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The list used to belong. Most pharma companies—both multinational and Indian—once outsourced the job of producing injectables to Gland, says a senior executive with Gland Pharma. After all, in the early 2000s, Gland was the only player with FDA approval to produce injectables. For companies targeting the US market, it was the obvious choice for the outsourcing of generic injectables.

Several companies, including foreign ones such as Mylan and Pfizer and Indian companies like Dr. Reddy’s and Emcure, approached Gland to produce drugs for export to the US.

Distribution of the injectables

Gland grew on the back of this business, even attracting a $200 million investment in November 2013 from New York-headquartered private equity firm KKR. By 2016, it had grown to four pharmaceutical plants and manufactured over 100 commercial products for sale in the US. Its focus, though, was on manufacturing injectables for other pharma companies. For instance, in 2016, Dr.Reddy’s Laboratories inked a deal with Gland to market and distribute eight injectables that were pending regulatory approval. The gland itself never got the marketing right to develop its own brands, according to the senior executive quoted earlier.

It is a token IPO to send the right political signals. Both (Gland and Fosun) are very cash-rich companies. They don’t need external investments. A listed company would be seen with more confidence as compared to Chinese books which are viewed with suspicion.


However, over the last few years, the list of companies outsourcing injectables production to Gland has shrunk. With stringent quality standards for export, pharma companies are wary of third-party manufacturers. Instead, they want direct oversight of production at drug manufacturing facilities to avoid falling foul of regulators.

Consequently, the injectables space has seen a lot of movement in the last decade. Japanese pharma company Otsuka entered into a joint venture with Ahmedabad-based Claris Lifesciences for its injectable business in 2012. The following year, Mylan acquired Strides Arcolab’s injectables unit, Agila Specialties, for $1.6 billion. And Pfizer entered the fray in 2015, with its acquisition of Hospira, the world leader in injectable drugs and infusion technologies. Hospira, while itself a US-based company, bought part of its injectables business from Chennai-based Orchid Chemicals for $400 million in 2009.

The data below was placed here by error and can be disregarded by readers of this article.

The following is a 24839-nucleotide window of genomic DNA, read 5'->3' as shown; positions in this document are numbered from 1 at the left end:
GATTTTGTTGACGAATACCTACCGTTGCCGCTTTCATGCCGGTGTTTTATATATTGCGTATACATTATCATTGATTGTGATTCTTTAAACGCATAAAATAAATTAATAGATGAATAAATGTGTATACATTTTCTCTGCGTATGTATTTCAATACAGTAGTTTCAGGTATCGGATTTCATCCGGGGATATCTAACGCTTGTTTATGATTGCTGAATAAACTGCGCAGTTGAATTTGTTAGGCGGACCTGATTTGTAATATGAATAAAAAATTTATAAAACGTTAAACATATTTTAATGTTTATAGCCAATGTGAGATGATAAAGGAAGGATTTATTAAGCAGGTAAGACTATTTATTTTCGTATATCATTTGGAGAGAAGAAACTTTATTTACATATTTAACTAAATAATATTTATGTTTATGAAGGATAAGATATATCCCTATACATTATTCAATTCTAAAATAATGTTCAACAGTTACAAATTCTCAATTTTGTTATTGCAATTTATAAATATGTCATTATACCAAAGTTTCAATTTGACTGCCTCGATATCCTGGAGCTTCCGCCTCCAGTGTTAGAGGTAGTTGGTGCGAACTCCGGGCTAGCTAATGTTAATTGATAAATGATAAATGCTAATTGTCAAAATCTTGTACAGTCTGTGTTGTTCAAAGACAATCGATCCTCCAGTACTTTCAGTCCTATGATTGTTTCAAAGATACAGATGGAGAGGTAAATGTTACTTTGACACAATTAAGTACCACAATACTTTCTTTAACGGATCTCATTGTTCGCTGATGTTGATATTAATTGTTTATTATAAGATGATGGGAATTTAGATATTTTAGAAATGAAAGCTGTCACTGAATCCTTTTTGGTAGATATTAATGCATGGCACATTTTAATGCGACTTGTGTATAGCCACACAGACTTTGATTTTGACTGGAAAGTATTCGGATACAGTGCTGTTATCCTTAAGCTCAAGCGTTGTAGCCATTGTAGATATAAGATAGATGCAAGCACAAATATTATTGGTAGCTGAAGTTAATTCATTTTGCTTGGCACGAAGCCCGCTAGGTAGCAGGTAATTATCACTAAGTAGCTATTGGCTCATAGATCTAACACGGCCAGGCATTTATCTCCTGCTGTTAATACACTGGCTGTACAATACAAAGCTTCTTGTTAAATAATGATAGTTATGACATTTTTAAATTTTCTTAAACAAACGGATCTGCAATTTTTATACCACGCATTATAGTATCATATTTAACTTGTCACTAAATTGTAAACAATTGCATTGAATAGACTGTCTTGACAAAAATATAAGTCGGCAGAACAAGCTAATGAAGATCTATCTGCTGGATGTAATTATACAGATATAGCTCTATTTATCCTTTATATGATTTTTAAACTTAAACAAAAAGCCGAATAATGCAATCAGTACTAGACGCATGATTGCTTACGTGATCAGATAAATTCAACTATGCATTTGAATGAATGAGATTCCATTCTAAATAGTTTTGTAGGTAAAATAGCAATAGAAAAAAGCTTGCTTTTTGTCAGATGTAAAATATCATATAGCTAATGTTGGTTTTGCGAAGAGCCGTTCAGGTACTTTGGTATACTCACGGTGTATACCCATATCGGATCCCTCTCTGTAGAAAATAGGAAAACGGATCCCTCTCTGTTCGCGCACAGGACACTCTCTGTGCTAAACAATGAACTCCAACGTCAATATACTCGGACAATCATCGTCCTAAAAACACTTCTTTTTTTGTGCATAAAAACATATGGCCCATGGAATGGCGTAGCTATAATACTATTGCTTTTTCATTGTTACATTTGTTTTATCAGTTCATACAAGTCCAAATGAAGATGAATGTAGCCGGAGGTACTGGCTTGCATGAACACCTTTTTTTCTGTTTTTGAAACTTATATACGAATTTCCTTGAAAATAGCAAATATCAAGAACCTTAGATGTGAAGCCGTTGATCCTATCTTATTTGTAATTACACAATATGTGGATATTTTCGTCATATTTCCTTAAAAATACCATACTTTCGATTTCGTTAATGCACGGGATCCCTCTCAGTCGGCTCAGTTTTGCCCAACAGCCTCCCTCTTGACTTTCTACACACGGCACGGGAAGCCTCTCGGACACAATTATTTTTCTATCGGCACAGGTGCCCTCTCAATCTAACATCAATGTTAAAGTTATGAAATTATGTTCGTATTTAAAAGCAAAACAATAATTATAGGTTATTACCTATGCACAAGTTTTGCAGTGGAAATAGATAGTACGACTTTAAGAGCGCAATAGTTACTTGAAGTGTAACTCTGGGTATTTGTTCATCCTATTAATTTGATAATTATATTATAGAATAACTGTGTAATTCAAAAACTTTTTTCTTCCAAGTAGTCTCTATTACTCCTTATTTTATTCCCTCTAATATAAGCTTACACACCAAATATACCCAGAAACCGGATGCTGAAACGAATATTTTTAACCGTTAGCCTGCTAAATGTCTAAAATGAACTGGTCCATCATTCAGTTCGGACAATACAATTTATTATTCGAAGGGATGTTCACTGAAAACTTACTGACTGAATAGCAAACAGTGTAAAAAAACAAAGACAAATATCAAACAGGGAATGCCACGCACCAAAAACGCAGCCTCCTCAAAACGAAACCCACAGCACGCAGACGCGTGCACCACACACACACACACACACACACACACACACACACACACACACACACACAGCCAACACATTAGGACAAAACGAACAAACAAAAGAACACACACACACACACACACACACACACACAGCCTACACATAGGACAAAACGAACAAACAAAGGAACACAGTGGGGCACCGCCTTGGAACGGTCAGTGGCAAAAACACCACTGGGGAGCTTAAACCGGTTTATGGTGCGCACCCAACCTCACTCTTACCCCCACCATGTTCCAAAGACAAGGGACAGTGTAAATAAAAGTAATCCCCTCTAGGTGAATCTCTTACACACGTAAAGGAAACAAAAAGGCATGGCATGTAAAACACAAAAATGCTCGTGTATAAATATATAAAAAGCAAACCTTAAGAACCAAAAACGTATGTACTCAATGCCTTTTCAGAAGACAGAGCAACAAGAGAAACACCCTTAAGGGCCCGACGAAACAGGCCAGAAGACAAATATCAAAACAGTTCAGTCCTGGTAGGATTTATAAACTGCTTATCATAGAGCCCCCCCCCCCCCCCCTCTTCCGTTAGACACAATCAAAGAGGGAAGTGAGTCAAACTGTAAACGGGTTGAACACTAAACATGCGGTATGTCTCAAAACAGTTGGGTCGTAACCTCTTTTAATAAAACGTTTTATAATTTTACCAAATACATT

And in 2017, the same year Fosun bought its stake in Gland, US pharma company Baxter acquired Claris Injectables, a subsidiary of Claris Lifesciences, for $625 million.

The slow transfer of the injectables

As all these companies ramp up their own injectables capabilities, Gland is feeling the strain. Mylan used Gland’s facility to produce over 10 drugs before, according to the senior executive at Gland quoted above. This has now come down to about three, he says, as Mylan is slowly transferring production of injectables to Agila. Similarly, Pfizer to prefers its Hospira’s plants. Gland did not respond to a series of requests for an interview over many months, nor did it respond to an emailed set of questions sent by The Ken.

Thus as Gland gears for an IPO in India this year, what was once its strength has also become its weakness. Its first-mover advantage is gone. From a wide range of clients and buyers, it is increasingly becoming a captive plant for Fosun’s injectables export to the US and other overseas markets.

A Mumbai-based investment banker, who advised Gland’s senior management on going public, says that Gland is unique. It is one of a handful of companies globally that have developed the facilities and the skill set to produce small volume parenteral (injectables smaller than 100 ml), he says. Further, it has unique products that it sells in prefilled syringes that patients can administer without the aid of medical professionals. The global prefilled syringes market is expected to reach $22.5 billion by 2025, growing at 11.2%.

Importantly, Gland has a large portfolio that cuts across therapeutic areas including antibiotics, analgesics, anti-hypertensives, etc. “If I have a large portfolio of injectables, then I can become a one-stop-shop for hospitals,” he adds. Purchase managers of hospitals, he explains, are looking to do as much business as possible with just a few vendors in order to get better prices.


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